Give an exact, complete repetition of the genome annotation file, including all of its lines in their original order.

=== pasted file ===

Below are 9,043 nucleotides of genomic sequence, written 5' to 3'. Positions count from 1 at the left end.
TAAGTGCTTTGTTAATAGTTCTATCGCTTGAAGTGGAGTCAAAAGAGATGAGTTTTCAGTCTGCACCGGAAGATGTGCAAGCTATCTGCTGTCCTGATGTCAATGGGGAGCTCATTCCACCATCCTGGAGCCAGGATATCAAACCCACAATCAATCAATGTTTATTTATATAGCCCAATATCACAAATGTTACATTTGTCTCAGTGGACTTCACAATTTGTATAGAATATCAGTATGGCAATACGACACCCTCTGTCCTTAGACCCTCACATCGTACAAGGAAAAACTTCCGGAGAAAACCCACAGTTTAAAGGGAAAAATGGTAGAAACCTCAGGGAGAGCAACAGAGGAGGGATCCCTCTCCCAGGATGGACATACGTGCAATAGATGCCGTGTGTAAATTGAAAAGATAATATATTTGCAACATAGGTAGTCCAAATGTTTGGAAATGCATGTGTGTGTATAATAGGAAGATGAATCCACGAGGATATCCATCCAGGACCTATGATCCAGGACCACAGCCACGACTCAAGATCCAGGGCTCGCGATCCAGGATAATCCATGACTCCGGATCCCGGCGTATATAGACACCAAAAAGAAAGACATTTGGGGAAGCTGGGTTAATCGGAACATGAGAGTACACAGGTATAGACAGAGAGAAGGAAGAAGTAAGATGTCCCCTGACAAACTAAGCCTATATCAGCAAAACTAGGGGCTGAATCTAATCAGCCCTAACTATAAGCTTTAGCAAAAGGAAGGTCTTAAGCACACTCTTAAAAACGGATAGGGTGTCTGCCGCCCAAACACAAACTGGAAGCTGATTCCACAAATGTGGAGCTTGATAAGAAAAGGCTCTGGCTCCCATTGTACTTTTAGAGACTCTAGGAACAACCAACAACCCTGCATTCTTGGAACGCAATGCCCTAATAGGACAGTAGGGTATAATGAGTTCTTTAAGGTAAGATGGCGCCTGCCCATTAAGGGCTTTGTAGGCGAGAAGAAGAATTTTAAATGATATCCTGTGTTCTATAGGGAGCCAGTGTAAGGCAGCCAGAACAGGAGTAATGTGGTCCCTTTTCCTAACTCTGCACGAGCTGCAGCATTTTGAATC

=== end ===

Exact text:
Below are 9,043 nucleotides of genomic sequence, written 5' to 3'. Positions count from 1 at the left end.
TAAGTGCTTTGTTAATAGTTCTATCGCTTGAAGTGGAGTCAAAAGAGATGAGTTTTCAGTCTGCACCGGAAGATGTGCAAGCTATCTGCTGTCCTGATGTCAATGGGGAGCTCATTCCACCATCCTGGAGCCAGGATATCAAACCCACAATCAATCAATGTTTATTTATATAGCCCAATATCACAAATGTTACATTTGTCTCAGTGGACTTCACAATTTGTATAGAATATCAGTATGGCAATACGACACCCTCTGTCCTTAGACCCTCACATCGTACAAGGAAAAACTTCCGGAGAAAACCCACAGTTTAAAGGGAAAAATGGTAGAAACCTCAGGGAGAGCAACAGAGGAGGGATCCCTCTCCCAGGATGGACATACGTGCAATAGATGCCGTGTGTAAATTGAAAAGATAATATATTTGCAACATAGGTAGTCCAAATGTTTGGAAATGCATGTGTGTGTATAATAGGAAGATGAATCCACGAGGATATCCATCCAGGACCTATGATCCAGGACCACAGCCACGACTCAAGATCCAGGGCTCGCGATCCAGGATAATCCATGACTCCGGATCCCGGCGTATATAGACACCAAAAAGAAAGACATTTGGGGAAGCTGGGTTAATCGGAACATGAGAGTACACAGGTATAGACAGAGAGAAGGAAGAAGTAAGATGTCCCCTGACAAACTAAGCCTATATCAGCAAAACTAGGGGCTGAATCTAATCAGCCCTAACTATAAGCTTTAGCAAAAGGAAGGTCTTAAGCACACTCTTAAAAACGGATAGGGTGTCTGCCGCCCAAACACAAACTGGAAGCTGATTCCACAAATGTGGAGCTTGATAAGAAAAGGCTCTGGCTCCCATTGTACTTTTAGAGACTCTAGGAACAACCAACAACCCTGCATTCTTGGAACGCAATGCCCTAATAGGACAGTAGGGTATAATGAGTTCTTTAAGGTAAGATGGCGCCTGCCCATTAAGGGCTTTGTAGGCGAGAAGAAGAATTTTAAATGATATCCTGTGTTCTATAGGGAGCCAGTGTAAGGCAGCCAGAACAGGAGTAATGTGGTCCCTTTTCCTAACTCTGCACGAGCTGCAGCATTTTGAATC